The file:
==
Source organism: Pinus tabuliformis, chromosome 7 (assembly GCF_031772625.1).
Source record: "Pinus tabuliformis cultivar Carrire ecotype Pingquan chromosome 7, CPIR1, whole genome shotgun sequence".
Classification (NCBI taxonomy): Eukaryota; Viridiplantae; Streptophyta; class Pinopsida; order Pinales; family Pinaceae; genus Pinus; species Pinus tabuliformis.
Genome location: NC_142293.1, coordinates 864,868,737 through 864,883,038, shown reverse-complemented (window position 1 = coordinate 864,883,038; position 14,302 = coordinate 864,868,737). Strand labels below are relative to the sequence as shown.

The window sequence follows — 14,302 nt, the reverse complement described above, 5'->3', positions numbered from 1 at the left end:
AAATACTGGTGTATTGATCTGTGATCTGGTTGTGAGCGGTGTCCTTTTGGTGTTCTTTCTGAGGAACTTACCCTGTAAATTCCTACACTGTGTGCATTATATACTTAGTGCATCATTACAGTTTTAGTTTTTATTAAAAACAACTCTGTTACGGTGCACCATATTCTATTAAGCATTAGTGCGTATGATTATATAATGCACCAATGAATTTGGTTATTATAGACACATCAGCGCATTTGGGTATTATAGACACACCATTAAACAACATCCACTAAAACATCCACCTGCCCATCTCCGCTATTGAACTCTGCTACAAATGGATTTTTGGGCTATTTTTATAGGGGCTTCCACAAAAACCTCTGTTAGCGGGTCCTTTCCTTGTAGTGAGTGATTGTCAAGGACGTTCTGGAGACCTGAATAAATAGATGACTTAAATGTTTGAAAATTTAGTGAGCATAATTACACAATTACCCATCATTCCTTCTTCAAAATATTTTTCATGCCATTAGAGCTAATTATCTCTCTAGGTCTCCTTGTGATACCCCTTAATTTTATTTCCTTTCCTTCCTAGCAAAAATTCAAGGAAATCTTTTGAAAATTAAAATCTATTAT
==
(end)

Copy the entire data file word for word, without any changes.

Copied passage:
Source organism: Pinus tabuliformis, chromosome 7 (assembly GCF_031772625.1).
Source record: "Pinus tabuliformis cultivar Carrire ecotype Pingquan chromosome 7, CPIR1, whole genome shotgun sequence".
Classification (NCBI taxonomy): Eukaryota; Viridiplantae; Streptophyta; class Pinopsida; order Pinales; family Pinaceae; genus Pinus; species Pinus tabuliformis.
Genome location: NC_142293.1, coordinates 864,868,737 through 864,883,038, shown reverse-complemented (window position 1 = coordinate 864,883,038; position 14,302 = coordinate 864,868,737). Strand labels below are relative to the sequence as shown.

The window sequence follows — 14,302 nt, the reverse complement described above, 5'->3', positions numbered from 1 at the left end:
AAATACTGGTGTATTGATCTGTGATCTGGTTGTGAGCGGTGTCCTTTTGGTGTTCTTTCTGAGGAACTTACCCTGTAAATTCCTACACTGTGTGCATTATATACTTAGTGCATCATTACAGTTTTAGTTTTTATTAAAAACAACTCTGTTACGGTGCACCATATTCTATTAAGCATTAGTGCGTATGATTATATAATGCACCAATGAATTTGGTTATTATAGACACATCAGCGCATTTGGGTATTATAGACACACCATTAAACAACATCCACTAAAACATCCACCTGCCCATCTCCGCTATTGAACTCTGCTACAAATGGATTTTTGGGCTATTTTTATAGGGGCTTCCACAAAAACCTCTGTTAGCGGGTCCTTTCCTTGTAGTGAGTGATTGTCAAGGACGTTCTGGAGACCTGAATAAATAGATGACTTAAATGTTTGAAAATTTAGTGAGCATAATTACACAATTACCCATCATTCCTTCTTCAAAATATTTTTCATGCCATTAGAGCTAATTATCTCTCTAGGTCTCCTTGTGATACCCCTTAATTTTATTTCCTTTCCTTCCTAGCAAAAATTCAAGGAAATCTTTTGAAAATTAAAATCTATTAT